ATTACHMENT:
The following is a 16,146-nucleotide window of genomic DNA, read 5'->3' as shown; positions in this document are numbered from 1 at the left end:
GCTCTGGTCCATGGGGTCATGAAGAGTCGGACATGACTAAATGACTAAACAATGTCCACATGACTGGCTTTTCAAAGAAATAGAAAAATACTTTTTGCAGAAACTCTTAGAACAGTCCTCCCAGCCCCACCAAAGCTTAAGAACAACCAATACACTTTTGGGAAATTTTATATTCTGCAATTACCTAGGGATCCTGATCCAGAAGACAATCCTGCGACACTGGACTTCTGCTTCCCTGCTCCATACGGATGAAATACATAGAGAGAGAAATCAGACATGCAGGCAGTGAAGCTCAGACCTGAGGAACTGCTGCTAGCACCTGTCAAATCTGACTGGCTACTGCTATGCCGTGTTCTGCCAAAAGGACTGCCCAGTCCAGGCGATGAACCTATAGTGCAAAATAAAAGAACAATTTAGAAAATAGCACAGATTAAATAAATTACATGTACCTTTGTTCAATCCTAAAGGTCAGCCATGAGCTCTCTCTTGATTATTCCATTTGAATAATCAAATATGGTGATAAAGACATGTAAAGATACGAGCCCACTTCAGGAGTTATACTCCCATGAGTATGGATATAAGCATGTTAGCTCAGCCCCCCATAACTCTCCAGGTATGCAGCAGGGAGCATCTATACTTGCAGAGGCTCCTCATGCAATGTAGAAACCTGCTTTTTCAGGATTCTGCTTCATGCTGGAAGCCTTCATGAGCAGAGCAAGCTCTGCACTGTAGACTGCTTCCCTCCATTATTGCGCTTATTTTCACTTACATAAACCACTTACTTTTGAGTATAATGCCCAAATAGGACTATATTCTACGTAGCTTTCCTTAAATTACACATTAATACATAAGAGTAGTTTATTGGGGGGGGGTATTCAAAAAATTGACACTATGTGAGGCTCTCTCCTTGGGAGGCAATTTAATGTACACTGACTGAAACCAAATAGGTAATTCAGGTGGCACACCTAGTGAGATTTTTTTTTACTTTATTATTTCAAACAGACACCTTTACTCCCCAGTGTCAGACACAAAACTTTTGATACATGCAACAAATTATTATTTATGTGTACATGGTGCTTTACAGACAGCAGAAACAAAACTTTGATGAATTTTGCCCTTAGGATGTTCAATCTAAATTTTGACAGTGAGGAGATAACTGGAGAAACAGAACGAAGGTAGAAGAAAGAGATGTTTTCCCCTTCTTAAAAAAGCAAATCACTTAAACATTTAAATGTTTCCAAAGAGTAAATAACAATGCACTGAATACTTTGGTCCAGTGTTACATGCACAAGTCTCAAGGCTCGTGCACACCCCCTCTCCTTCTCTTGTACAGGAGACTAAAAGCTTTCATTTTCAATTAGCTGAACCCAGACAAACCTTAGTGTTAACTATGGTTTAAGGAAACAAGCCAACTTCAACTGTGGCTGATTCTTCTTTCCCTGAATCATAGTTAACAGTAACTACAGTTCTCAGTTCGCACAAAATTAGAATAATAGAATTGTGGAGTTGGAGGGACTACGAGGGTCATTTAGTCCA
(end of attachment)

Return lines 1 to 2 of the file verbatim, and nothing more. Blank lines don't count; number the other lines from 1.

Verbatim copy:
The following is a 16,146-nucleotide window of genomic DNA, read 5'->3' as shown; positions in this document are numbered from 1 at the left end:
GCTCTGGTCCATGGGGTCATGAAGAGTCGGACATGACTAAATGACTAAACAATGTCCACATGACTGGCTTTTCAAAGAAATAGAAAAATACTTTTTGCAGAAACTCTTAGAACAGTCCTCCCAGCCCCACCAAAGCTTAAGAACAACCAATACACTTTTGGGAAATTTTATATTCTGCAATTACCTAGGGATCCTGATCCAGAAGACAATCCTGCGACACTGGACTTCTGCTTCCCTGCTCCATACGGATGAAATACATAGAGAGAGAAATCAGACATGCAGGCAGTGAAGCTCAGACCTGAGGAACTGCTGCTAGCACCTGTCAAATCTGACTGGCTACTGCTATGCCGTGTTCTGCCAAAAGGACTGCCCAGTCCAGGCGATGAACCTATAGTGCAAAATAAAAGAACAATTTAGAAAATAGCACAGATTAAATAAATTACATGTACCTTTGTTCAATCCTAAAGGTCAGCCATGAGCTCTCTCTTGATTATTCCATTTGAATAATCAAATATGGTGATAAAGACATGTAAAGATACGAGCCCACTTCAGGAGTTATACTCCCATGAGTATGGATATAAGCATGTTAGCTCAGCCCCCCATAACTCTCCAGGTATGCAGCAGGGAGCATCTATACTTGCAGAGGCTCCTCATGCAATGTAGAAACCTGCTTTTTCAGGATTCTGCTTCATGCTGGAAGCCTTCATGAGCAGAGCAAGCTCTGCACTGTAGACTGCTTCCCTCCATTATTGCGCTTATTTTCACTTACATAAACCACTTACTTTTGAGTATAATGCCCAAATAGGACTATATTCTACGTAGCTTTCCTTAAATTACACATTAATACATAAGAGTAGTTTATTGGGGGGGGGTATTCAAAAAATTGACACTATGTGAGGCTCTCTCCTTGGGAGGCAATTTAATGTACACTGACTGAAACCAAATAGGTAATTCAGGTGGCACACCTAGTGAGATTTTTTTTTACTTTATTATTTCAAACAGACACCTTTACTCCCCAGTGTCAGACACAAAACTTTTGATACATGCAACAAATTATTATTTATGTGTACATGGTGCTTTACAGACAGCAGAAACAAAACTTTGATGAATTTTGCCCTTAGGATGTTCAATCTAAATTTTGACAGTGAGGAGATAACTGGAGAAACAGAACGAAGGTAGAAGAAAGAGATGTTTTCCCCTTCTTAAAAAAGCAAATCACTTAAACATTTAAATGTTTCCAAAGAGTAAATAACAATGCACTGAATACTTTGGTCCAGTGTTACATGCACAAGTCTCAAGGCTCGTGCACACCCCCTCTCCTTCTCTTGTACAGGAGACTAAAAGCTTTCATTTTCAATTAGCTGAACCCAGACAAACCTTAGTGTTAACTATGGTTTAAGGAAACAAGCCAACTTCAACTGTGGCTGATTCTTCTTTCCCTGAATCATAGTTAACAGTAACTACAGTTCTCAGTTCGCACAAAATTAGAATAATAGAATTGTGGAGTTGGAGGGACTACGAGGGTCATTTAGTCCA